What's the typical process for setting up an ICO?

CP: An entrepreneur with a business idea using blockchain technology needs to raise funds to cover operating costs, rent, programmer salaries and the developmental costs of the platform. As the founder, he starts by forming a company to be the token issuer/developer, creates a website and issues a "White Paper". This is a document describing the technology of his blockchain project, with a detailed description of the system architecture and its interaction with users, current market data and growth anticipations, and requirements for the issue and use of the tokens. In addition, it should include a list of project team members, investors and advisors.

PC: Without a competently drafted white paper it would be difficult for a project team to perform a successful ICO: few people would be willing to invest in a project lacking proper information. We have been sent many White Papers and it usually doesn't take long to weed out weaker ICOs from a quick review of this and the related website; basic decipherability can often be a good test!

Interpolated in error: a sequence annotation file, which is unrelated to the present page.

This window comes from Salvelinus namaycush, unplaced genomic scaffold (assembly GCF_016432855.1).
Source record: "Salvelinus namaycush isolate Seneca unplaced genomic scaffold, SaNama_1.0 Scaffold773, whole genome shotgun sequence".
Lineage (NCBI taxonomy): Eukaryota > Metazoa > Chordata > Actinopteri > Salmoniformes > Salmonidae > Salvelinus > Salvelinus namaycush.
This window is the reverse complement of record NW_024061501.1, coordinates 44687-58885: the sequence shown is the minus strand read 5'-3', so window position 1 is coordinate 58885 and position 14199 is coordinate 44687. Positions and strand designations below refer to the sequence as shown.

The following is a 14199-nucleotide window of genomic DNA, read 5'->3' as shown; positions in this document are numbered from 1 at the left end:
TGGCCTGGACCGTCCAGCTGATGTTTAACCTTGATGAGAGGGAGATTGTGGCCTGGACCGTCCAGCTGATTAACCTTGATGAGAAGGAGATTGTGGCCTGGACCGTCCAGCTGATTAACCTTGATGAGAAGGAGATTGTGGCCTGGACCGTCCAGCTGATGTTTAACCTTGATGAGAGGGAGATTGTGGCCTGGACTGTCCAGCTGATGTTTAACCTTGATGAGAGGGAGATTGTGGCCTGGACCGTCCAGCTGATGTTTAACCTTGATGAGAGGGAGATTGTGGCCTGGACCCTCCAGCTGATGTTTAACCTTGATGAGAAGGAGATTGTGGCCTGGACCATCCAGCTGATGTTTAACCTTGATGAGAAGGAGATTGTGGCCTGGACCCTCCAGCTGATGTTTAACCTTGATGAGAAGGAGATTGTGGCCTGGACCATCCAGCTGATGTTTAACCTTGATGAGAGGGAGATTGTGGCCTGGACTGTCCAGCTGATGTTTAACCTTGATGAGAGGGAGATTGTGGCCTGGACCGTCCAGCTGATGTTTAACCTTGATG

What's the best way to structure an ICO?

CP: While some tech entrepreneurs might consider all they need is a laptop and a website to issue tokens, I would advise such founders to think about ring-fencing their personal exposure and liabilities by setting up a limited liability company to issue tokens, maybe even separating the token issuer, the developer and the holder of intellectual property rights into different companies. From a business standpoint, valuable intellectual property rights and patents should be registered to a corporate vehicle to encapsulate the ownership rights and contributions and responsibilities of the respective founders, so that shareholders' agreements can be prepared and different shares and stock option incentives awarded to their programmers. A sensible corporate structure will better regulate the interests of the various stakeholders, facilitate corporate funding and prepare it for acquisition or IPO once they achieve success.